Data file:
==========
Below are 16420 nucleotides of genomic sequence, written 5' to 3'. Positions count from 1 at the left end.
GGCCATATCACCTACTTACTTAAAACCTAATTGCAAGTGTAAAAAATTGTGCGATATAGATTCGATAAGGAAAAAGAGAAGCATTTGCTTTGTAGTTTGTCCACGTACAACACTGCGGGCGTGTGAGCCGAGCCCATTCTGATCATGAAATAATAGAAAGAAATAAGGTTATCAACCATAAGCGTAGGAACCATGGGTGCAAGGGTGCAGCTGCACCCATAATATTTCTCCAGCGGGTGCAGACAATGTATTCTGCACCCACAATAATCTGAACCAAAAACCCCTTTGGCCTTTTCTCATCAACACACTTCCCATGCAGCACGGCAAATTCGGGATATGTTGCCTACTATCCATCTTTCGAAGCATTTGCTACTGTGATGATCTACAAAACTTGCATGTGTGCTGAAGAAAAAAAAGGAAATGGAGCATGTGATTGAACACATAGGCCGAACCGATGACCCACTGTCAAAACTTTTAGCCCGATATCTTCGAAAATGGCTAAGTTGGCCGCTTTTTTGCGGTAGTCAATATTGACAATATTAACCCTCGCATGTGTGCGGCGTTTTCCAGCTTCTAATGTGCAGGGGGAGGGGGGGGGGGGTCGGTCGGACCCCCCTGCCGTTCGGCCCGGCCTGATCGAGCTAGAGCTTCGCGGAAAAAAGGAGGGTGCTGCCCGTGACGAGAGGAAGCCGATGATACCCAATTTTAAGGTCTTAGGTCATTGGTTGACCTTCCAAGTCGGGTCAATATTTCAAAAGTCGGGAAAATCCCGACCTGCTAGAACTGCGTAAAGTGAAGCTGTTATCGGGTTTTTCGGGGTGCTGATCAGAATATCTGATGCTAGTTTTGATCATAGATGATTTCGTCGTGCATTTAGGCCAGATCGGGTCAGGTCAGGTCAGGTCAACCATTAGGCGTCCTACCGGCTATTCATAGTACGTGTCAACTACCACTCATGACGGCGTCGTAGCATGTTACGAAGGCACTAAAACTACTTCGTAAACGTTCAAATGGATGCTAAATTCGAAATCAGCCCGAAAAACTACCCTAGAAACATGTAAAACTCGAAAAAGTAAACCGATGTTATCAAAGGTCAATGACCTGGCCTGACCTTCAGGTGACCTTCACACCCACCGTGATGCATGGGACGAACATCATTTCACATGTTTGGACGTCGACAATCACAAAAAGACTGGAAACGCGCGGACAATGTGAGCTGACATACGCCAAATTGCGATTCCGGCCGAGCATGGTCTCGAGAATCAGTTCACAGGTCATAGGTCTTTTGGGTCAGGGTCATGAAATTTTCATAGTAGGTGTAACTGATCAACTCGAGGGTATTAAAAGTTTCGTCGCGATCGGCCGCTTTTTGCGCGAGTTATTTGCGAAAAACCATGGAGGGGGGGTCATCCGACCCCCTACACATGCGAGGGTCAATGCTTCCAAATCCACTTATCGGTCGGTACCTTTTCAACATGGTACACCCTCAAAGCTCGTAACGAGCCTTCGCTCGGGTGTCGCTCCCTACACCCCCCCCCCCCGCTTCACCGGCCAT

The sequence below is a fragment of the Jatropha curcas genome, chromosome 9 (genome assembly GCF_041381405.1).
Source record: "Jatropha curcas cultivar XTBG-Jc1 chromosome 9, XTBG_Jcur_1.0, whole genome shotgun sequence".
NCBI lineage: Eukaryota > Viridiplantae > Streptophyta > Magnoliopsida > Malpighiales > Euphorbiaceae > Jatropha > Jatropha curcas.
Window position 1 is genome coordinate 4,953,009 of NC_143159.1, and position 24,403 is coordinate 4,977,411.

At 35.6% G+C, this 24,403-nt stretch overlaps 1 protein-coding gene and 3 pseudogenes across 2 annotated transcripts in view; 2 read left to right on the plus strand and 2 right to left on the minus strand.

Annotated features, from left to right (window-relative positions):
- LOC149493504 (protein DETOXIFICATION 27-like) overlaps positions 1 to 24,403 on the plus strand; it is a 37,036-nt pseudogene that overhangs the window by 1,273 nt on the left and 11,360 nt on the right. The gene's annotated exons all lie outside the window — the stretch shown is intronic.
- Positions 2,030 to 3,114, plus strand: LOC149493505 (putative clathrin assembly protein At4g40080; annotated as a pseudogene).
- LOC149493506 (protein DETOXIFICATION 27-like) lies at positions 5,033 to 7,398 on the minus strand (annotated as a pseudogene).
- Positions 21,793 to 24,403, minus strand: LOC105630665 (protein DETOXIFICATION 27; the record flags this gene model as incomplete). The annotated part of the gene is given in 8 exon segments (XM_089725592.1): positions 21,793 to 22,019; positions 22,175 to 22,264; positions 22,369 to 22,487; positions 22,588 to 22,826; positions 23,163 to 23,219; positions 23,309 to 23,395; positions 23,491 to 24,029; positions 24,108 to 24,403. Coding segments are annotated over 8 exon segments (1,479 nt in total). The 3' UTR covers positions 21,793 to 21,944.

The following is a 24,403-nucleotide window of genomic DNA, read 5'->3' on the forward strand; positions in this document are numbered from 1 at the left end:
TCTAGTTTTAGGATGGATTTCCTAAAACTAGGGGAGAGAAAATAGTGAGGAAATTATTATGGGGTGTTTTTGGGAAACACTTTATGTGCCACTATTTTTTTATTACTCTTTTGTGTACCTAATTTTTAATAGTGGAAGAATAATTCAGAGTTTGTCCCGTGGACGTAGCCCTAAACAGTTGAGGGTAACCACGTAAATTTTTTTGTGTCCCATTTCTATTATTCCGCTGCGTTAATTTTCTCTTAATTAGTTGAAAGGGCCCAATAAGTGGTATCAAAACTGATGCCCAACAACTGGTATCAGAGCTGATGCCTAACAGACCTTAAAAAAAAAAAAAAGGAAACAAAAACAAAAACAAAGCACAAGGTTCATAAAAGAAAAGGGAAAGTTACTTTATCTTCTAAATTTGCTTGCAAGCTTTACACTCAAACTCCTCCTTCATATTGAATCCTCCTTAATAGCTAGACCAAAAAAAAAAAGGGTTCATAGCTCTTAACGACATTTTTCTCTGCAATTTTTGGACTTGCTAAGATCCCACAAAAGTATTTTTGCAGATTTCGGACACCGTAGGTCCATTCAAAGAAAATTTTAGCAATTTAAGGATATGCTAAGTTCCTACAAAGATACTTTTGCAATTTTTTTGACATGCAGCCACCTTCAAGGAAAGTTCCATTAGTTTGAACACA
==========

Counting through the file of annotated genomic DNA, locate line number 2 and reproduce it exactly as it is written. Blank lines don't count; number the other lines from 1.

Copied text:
GGCCATATCACCTACTTACTTAAAACCTAATTGCAAGTGTAAAAAATTGTGCGATATAGATTCGATAAGGAAAAAGAGAAGCATTTGCTTTGTAGTTTGTCCACGTACAACACTGCGGGCGTGTGAGCCGAGCCCATTCTGATCATGAAATAATAGAAAGAAATAAGGTTATCAACCATAAGCGTAGGAACCATGGGTGCAAGGGTGCAGCTGCACCCATAATATTTCTCCAGCGGGTGCAGACAATGTATTCTGCACCCACAATAATCTGAACCAAAAACCCCTTTGGCCTTTTCTCATCAACACACTTCCCATGCAGCACGGCAAATTCGGGATATGTTGCCTACTATCCATCTTTCGAAGCATTTGCTACTGTGATGATCTACAAAACTTGCATGTGTGCTGAAGAAAAAAAAGGAAATGGAGCATGTGATTGAACACATAGGCCGAACCGATGACCCACTGTCAAAACTTTTAGCCCGATATCTTCGAAAATGGCTAAGTTGGCCGCTTTTTTGCGGTAGTCAATATTGACAATATTAACCCTCGCATGTGTGCGGCGTTTTCCAGCTTCTAATGTGCAGGGGGAGGGGGGGGGGGGTCGGTCGGACCCCCCTGCCGTTCGGCCCGGCCTGATCGAGCTAGAGCTTCGCGGAAAAAAGGAGGGTGCTGCCCGTGACGAGAGGAAGCCGATGATACCCAATTTTAAGGTCTTAGGTCATTGGTTGACCTTCCAAGTCGGGTCAATATTTCAAAAGTCGGGAAAATCCCGACCTGCTAGAACTGCGTAAAGTGAAGCTGTTATCGGGTTTTTCGGGGTGCTGATCAGAATATCTGATGCTAGTTTTGATCATAGATGATTTCGTCGTGCATTTAGGCCAGATCGGGTCAGGTCAGGTCAGGTCAACCATTAGGCGTCCTACCGGCTATTCATAGTACGTGTCAACTACCACTCATGACGGCGTCGTAGCATGTTACGAAGGCACTAAAACTACTTCGTAAACGTTCAAATGGATGCTAAATTCGAAATCAGCCCGAAAAACTACCCTAGAAACATGTAAAACTCGAAAAAGTAAACCGATGTTATCAAAGGTCAATGACCTGGCCTGACCTTCAGGTGACCTTCACACCCACCGTGATGCATGGGACGAACATCATTTCACATGTTTGGACGTCGACAATCACAAAAAGACTGGAAACGCGCGGACAATGTGAGCTGACATACGCCAAATTGCGATTCCGGCCGAGCATGGTCTCGAGAATCAGTTCACAGGTCATAGGTCTTTTGGGTCAGGGTCATGAAATTTTCATAGTAGGTGTAACTGATCAACTCGAGGGTATTAAAAGTTTCGTCGCGATCGGCCGCTTTTTGCGCGAGTTATTTGCGAAAAACCATGGAGGGGGGGTCATCCGACCCCCTACACATGCGAGGGTCAATGCTTCCAAATCCACTTATCGGTCGGTACCTTTTCAACATGGTACACCCTCAAAGCTCGTAACGAGCCTTCGCTCGGGTGTCGCTCCCTACACCCCCCCCCCCCGCTTCACCGGCCAT